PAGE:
Nanjing City Wall climbing wall on its way to Nanjing, China.
A city wall along China’s border with neighboring Myanmar is set to be completed by the end of the year, with local governments across China planning to erect it along a portion of the border in the coming months.
The city of Nanjing is located in the southernmost part of Yunnan province and sits on the border of Yunhai and Lianyang provinces.
According to the Chinese government, Nanjing was the capital of the Ming dynasty.
This was the first time Nanjing has been built along the Chinese border.
“The wall is an attempt to maintain stability on the frontier with Myanmar,” a spokesman for the Nanjing Municipal Government, Zhang Yongjun, told the China Daily newspaper.
According to the Nanzhen Xinhua news agency, the city wall will be constructed in five phases.
First phase will be to reinforce the wall.
This phase will consist of erecting a wall, as well as installing lighting and security barriers along the wall to prevent infiltrators from entering the city.
Second phase will involve the construction of a third fence along the boundary.
The fence will be set to extend for several kilometers from the city walls.
Finally, the third phase will include building a fourth fence.
The fifth and final phase will entail building a fifth fence and installing it along the frontier.
A spokesman for China’s provincial government, the Xinjiang Uyghur Autonomous Region, told Xinhua the construction would take approximately a year.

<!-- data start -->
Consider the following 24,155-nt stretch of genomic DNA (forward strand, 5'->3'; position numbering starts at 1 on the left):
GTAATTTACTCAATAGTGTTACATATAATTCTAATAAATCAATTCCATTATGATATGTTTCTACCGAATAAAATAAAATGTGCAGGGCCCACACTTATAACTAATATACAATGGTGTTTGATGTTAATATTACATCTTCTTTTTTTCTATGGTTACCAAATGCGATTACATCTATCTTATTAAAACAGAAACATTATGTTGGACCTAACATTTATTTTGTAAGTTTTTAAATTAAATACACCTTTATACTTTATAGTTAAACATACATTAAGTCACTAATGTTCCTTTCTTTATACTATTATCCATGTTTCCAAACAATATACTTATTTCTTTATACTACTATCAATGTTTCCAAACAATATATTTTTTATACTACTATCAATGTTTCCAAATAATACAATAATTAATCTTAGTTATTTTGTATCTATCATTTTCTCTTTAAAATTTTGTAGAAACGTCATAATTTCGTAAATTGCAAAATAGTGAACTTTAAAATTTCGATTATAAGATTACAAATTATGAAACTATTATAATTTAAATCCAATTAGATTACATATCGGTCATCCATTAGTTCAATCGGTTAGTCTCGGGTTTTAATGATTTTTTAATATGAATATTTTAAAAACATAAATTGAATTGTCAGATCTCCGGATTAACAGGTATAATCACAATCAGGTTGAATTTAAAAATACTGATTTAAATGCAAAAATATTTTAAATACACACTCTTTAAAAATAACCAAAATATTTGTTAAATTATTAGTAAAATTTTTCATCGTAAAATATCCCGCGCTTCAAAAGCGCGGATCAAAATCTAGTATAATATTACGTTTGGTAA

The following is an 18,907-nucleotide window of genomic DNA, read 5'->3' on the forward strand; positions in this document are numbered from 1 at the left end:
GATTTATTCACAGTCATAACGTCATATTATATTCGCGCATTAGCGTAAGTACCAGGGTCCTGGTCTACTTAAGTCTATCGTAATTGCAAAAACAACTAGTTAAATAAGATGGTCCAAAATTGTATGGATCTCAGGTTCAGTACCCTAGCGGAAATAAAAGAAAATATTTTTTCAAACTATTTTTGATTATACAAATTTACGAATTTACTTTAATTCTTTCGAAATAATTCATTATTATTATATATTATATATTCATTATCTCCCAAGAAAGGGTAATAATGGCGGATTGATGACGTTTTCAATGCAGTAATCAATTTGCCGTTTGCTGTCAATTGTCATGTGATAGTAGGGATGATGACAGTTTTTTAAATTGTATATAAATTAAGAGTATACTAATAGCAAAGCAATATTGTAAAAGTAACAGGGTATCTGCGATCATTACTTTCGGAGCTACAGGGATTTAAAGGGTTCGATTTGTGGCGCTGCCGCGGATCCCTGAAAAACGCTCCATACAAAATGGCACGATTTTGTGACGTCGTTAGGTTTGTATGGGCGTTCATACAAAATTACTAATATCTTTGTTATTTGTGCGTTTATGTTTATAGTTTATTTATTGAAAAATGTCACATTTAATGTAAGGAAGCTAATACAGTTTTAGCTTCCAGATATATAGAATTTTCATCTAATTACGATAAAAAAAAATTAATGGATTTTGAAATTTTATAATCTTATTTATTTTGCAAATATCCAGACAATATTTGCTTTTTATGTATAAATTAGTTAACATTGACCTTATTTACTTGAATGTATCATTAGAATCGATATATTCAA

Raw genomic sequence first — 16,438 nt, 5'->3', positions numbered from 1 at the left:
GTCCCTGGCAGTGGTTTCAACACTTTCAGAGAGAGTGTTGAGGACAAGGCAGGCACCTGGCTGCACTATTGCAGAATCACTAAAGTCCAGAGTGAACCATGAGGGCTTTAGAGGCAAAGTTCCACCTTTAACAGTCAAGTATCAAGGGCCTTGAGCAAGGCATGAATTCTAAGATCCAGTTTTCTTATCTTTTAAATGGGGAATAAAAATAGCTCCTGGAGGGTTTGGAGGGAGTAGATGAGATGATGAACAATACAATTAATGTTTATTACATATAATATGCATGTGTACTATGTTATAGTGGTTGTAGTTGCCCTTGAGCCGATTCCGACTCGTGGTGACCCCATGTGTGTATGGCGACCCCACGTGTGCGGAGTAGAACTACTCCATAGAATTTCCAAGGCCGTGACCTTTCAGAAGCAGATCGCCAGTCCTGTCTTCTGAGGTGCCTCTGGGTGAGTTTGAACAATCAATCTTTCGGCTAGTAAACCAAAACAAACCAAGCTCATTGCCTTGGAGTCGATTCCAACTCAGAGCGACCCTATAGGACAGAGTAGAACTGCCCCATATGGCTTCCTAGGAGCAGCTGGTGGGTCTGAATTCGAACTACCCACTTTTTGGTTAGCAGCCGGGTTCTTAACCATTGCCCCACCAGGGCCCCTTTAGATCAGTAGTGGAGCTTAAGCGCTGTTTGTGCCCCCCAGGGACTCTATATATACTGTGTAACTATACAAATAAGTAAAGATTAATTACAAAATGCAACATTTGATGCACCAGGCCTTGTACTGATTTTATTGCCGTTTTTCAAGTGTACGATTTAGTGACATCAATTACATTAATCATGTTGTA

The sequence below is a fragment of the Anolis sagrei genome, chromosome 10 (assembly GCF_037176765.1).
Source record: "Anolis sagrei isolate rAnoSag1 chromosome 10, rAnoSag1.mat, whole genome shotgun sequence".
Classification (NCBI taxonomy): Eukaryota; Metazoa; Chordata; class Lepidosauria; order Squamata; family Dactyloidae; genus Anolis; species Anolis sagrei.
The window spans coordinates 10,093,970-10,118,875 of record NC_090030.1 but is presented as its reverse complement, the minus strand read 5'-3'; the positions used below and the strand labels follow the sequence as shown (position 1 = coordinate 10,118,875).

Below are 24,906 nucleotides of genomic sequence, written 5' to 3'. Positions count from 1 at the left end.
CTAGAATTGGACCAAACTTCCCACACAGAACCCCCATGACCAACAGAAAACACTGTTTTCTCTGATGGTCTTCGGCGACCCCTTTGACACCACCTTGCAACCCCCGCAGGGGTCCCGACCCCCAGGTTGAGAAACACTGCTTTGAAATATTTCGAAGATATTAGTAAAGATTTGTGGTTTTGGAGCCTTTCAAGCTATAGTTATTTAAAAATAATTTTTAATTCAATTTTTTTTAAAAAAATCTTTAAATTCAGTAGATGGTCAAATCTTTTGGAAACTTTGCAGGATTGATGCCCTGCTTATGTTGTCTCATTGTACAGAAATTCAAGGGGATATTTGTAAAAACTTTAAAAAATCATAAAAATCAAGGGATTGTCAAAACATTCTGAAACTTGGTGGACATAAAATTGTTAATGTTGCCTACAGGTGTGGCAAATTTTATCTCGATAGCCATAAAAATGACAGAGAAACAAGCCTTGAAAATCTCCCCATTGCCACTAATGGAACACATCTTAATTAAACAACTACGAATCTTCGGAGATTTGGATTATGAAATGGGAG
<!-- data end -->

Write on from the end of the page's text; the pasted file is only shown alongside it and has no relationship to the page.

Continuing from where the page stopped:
On Saturday, the government in Nanjing said it will be installing surveillance cameras along the city’s perimeter.
The city of about 2.6 million people has been struggling to maintain order after a series of violent riots.
The latest wave of unrest came as the Chinese Communist Party (CCP) in December launched a sweeping crackdown on religious and ethnic minorities in Xinjiang, a region of northwestern China that borders Russia, Iraq, Syria and Iran.
In March, more than 200 people were killed in riots that took place in Nanjian, the capital.
China has not made any announcements about building the wall or its plans for the border, but its neighbors in the region have expressed concerns about its security implications.
Nanjing City Council President Zhang Yongqing told the Xinhua that the construction could be viewed as a “political act,” and he hoped the city would “not be forced to take action.”
“It is a question of building the right wall, of building a bridge between the two sides,” Zhang said.